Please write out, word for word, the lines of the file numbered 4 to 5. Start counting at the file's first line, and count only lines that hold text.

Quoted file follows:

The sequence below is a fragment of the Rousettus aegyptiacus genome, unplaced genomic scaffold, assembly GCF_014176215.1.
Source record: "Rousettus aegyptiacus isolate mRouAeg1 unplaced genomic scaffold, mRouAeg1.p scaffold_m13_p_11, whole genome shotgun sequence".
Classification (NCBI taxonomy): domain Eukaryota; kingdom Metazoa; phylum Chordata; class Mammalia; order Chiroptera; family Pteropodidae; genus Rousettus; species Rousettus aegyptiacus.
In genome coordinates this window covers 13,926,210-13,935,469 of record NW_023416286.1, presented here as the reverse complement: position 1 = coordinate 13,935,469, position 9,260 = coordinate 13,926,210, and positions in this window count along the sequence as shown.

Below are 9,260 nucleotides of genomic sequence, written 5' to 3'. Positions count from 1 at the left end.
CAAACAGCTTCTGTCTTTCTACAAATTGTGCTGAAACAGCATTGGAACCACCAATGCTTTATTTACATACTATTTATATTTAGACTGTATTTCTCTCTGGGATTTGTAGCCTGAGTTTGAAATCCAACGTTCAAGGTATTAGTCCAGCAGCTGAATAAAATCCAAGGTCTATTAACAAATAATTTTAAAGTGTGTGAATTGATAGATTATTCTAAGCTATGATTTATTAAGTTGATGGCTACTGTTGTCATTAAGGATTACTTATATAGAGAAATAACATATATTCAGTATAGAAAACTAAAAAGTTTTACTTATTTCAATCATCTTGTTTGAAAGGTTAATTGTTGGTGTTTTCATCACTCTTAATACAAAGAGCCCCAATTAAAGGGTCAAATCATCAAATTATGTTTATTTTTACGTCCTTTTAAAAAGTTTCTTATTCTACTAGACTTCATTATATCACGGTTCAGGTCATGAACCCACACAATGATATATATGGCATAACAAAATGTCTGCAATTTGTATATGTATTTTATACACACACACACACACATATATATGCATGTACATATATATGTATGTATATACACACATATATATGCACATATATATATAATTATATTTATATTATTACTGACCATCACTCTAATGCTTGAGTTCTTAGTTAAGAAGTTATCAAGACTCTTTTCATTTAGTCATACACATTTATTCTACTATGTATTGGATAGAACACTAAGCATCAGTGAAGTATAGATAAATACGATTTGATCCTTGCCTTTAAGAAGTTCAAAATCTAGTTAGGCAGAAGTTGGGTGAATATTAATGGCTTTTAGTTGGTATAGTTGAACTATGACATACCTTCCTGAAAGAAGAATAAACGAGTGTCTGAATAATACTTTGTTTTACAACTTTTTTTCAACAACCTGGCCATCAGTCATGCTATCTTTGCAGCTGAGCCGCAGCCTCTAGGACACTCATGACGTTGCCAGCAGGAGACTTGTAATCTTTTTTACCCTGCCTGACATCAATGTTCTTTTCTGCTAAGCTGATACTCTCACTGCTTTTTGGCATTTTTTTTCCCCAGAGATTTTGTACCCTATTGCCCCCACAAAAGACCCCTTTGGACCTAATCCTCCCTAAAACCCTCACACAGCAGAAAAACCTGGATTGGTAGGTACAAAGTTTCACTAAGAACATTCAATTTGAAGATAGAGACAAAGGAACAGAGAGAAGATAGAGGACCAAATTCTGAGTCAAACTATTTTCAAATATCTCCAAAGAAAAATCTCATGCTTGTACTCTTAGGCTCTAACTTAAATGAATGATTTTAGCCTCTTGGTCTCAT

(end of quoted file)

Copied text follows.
In genome coordinates this window covers 13,926,210-13,935,469 of record NW_023416286.1, presented here as the reverse complement: position 1 = coordinate 13,935,469, position 9,260 = coordinate 13,926,210, and positions in this window count along the sequence as shown.

Below are 9,260 nucleotides of genomic sequence, written 5' to 3'. Positions count from 1 at the left end.